How Facebook Killed the Church

Facebook-logo-1817834_pngWho would have thought Facebook would be the end of the church?

A while ago, I was browsing the Internet, and I came across an article titled “How Facebook Killed the Church.” Pretty catchy. Certainly made me curious. So, I clicked on the link and found myself on the Experimental Theology blog. And it was here that I read about how Facebook killed the church. But to say that Facebook killed the church isn’t really accurate. Facebook hasn’t killed the church, we have. Or rather, we are. We are killing the church.

Now, it’s no big secret that church attendance is down.

All across the country, church attendance has dropped over the last couple of decades in every major denomination. Episocapalians, Lutherans, Presbyterians, and even the Methodists have all seen a dip in numbers. And this is true everywhere in the country. Attendance at Sunday worship has dropped whether you live in the Bible Belt, the Sun Belt, the Rust Belt, or even the Jell-O Belt. Yes, it’s a real thing. I had to look it up, too. The Jell-O Belt is also called “the Mormon Corridor” and its pretty much all of Utah and some of the surrounding areas, and it was named that because Mormons like Jell-O. In fact, Jell-O is the official snack food of the state of Utah.[1] But I digress. All that is to say that church attendance has dropped everywhere. People are just not that interested in coming to church.

The reasons are not all that surprising.

We’ve talked about them before. People who don’t attend church feel we are antihomosexual, judgmental, hypocritical, too political, out of touch with reality, old-fashioned, insensitive, and boring just to name the top 8.[2] But here is the funny thing. The church has been that way for a long, long time. This isn’t something new. It’s not like out of the blue, the church went from being filled with saints to being filled with human beings. There are tons of examples throughout history of the church being ALL of these things we are accused of – judgmental, hypocritical, too political. But people came anyway. The problems have been there, but we ignored them. But we can’t afford to ignore them any longer. By ignoring them, we have developed a much bigger problem. We’ve forgotten what it means to be a church. In study after study, that message has been made clear. We’ve forgotten what it means to be a church.

“How Facebook Killed the Church” is about the loss of that “third place” in American culture.

Home and work are the first two places in our lives. They are the places that we spend most of our time, but this “third place”… this “third place” is where we connect to the broader community.[3] Church is one of these “third places.” Way back when Christianity was first starting out, the church became a gathering place for Christians to share and profess their faith. They would often gather to talk about Christ and to teach each other the lessons of life that Christ wanted us to follow, and so community became vital to the life of the church, not only to be the hands and feet of Christ, but to be a safe haven from a world that hated and ridiculed them. But as the centuries passed, the church evolved into more than just a place to teach and learn about Christ. It became the hub of community activity. It was where people met, socialized, made plans for the future, caught up on what was going on, and gathered. It was the place you always knew your friends would be and where you could find your future spouse. So even if the services bored you, you weren’t learning anything, the preacher was no good, and you thought many of the people were hypocrites, you came anyway and when the church failed you spiritually, you came anyway, and somewhere along the way we started fooling ourselves that everything was fine because people were still coming in the doors. But we didn’t realize or didn’t pay attention to the fact that people were only coming because it was one of the ONLY places they could go. That’s not the case anymore. Not only have churches changed, but so has the culture. Technology has made us HYPER-CONNECTED. We can text, Facebook, Twitter, and blog online all the time. With iPhones, Droids, and Blackberries, we are constantly in touch with one another and that “third place” is disappearing.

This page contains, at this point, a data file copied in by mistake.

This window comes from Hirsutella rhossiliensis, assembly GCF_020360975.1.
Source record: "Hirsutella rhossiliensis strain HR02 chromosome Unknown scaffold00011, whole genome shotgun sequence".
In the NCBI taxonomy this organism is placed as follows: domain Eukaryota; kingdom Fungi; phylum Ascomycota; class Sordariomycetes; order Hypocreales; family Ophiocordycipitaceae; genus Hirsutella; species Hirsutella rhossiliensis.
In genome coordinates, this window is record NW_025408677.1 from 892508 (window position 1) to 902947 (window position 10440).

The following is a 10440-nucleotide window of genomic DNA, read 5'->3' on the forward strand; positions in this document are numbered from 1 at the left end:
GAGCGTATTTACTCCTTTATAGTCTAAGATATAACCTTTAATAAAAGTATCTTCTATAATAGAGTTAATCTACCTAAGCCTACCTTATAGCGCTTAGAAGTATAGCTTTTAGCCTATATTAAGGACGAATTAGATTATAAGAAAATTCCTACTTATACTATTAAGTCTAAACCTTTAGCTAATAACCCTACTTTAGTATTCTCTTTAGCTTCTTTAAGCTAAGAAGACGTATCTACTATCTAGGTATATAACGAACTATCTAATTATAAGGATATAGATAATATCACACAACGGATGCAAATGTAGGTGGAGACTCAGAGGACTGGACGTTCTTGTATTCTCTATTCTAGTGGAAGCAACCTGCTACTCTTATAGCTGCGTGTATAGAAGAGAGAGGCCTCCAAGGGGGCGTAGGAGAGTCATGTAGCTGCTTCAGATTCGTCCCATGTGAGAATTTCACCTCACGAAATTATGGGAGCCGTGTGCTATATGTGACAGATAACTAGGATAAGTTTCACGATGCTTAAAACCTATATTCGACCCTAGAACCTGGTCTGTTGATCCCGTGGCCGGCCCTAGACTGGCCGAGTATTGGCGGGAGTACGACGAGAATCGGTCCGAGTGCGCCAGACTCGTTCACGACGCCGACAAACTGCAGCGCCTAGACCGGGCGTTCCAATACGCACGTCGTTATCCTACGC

Not surprisingly, people are leaving the church.

And it’s not because Facebook is offering amazing worship, but because technology has taken away the one thing they were coming to church for – social networking. People have been coming to church to hang out. But that’s not what church is supposed to be about. It wasn’t supposed to be a place filled with programs and events to keep you busy and isolated from the rest of the world. Church was never meant to be only a gathering place. Instead, it was supposed to be about much more. Scripture shows us what the church was meant to be. If you have your Bibles or a Bible app with you, please turn to Colossians 3, beginning with verse 12. In this letter, Paul is writing to the church at Colossae because they have lost their way. They’re beginning to lose their focus on Christ and turning to mysticism and angels and stuff like that instead of keeping Christ at the heart of the church. Sounds a lot like religion today. So, Paul is encouraging them and reminding them of who they are and what the church, the people of Christ, is supposed to look like.